To counter Soviet echelonment, US and NATO came up with AirLand Battle (ALB) and Follow-on Force Attack (FOFA). Both operational arts were similar, as in, they both advocated a “deep strike” on Soviet forces. The US version called for ground deployment supported by long-range guided missile strikes.

Seeing that their strategy was in danger, the Soviets then attempted to identify operational arts that could help them gain an advantage over the Americans. So, during the 1970s through 1980s, the Soviet Union theorized about military-technical revolutions. The overarching strategic theme was to reduce the desirability of nuclear war, while focusing on the advantage that the Soviets had over NATO: sheer numbers and conventional weapons. Unlike the Americans, the Soviets were, to an extent, technologically behind. The leader of this movement was Nikolai Ogarkov, who wrote extensively about the MTR. Through the MTR, Ogarkov sought to modernise the Soviet army by using a combination of both operational art and new technology, although the technology was limited to what the Communist government could provide at that time. In a way, one could interpret the Soviet MTR as focusing more on how operational art could be supported by technology and not the other way around.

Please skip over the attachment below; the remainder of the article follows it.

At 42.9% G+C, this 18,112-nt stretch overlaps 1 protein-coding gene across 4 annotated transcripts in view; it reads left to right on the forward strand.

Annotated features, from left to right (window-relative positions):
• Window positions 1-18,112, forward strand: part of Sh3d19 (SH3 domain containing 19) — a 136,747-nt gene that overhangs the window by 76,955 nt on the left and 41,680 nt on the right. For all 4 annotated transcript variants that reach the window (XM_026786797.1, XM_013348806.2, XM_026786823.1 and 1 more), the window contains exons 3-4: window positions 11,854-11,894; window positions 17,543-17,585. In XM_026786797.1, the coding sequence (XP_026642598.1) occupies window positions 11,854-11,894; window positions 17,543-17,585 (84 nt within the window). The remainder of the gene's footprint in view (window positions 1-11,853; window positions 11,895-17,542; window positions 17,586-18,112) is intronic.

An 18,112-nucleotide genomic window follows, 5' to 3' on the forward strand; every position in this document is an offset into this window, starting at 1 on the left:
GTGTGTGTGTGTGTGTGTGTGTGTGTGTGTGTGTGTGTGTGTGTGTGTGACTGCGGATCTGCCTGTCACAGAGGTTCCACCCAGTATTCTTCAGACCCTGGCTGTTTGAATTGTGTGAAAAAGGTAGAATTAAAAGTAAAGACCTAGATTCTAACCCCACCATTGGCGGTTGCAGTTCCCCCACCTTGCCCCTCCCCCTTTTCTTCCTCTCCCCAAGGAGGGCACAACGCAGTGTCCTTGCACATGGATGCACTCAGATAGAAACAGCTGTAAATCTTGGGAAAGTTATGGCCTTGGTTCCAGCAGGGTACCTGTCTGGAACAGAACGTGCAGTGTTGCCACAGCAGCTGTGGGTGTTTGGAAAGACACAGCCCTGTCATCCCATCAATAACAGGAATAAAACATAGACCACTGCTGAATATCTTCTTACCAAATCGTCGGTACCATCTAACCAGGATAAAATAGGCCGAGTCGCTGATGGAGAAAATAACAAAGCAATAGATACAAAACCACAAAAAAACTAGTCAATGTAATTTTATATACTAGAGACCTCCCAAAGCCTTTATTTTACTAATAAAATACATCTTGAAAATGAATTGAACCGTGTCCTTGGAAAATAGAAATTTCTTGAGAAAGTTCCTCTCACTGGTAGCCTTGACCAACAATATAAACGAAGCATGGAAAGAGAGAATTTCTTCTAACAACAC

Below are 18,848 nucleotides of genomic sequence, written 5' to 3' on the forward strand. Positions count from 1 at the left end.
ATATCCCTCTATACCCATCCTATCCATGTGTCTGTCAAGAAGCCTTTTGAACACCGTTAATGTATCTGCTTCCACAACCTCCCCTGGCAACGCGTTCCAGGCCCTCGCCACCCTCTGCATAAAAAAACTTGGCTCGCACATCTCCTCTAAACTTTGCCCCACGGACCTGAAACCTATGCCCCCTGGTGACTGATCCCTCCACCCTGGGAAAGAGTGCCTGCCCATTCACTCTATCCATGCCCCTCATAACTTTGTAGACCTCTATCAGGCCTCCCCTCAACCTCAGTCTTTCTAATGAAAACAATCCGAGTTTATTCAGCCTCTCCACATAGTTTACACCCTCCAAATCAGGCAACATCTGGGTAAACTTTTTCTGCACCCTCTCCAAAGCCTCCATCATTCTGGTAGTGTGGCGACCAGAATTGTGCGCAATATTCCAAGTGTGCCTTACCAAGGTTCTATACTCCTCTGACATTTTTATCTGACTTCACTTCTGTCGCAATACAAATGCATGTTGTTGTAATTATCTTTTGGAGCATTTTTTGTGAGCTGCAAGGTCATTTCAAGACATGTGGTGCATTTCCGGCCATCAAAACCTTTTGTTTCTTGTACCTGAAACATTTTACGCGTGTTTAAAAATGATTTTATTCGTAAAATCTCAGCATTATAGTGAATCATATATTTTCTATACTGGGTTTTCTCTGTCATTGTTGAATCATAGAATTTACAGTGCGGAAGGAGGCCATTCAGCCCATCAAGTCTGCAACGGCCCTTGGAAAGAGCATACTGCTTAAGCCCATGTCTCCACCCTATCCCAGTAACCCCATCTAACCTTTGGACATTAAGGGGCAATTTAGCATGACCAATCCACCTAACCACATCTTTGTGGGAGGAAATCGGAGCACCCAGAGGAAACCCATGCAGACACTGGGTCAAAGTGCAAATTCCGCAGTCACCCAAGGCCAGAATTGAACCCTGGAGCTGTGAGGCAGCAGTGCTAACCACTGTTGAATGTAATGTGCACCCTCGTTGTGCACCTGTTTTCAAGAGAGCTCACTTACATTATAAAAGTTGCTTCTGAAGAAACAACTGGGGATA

The results were two operational concepts known as Recon Strike (RUK) and Fire Complexes (ROK), and Operational Maneuver Groups (OMG) (see Brisky [paywall] and Hanne [PDF] for further reference).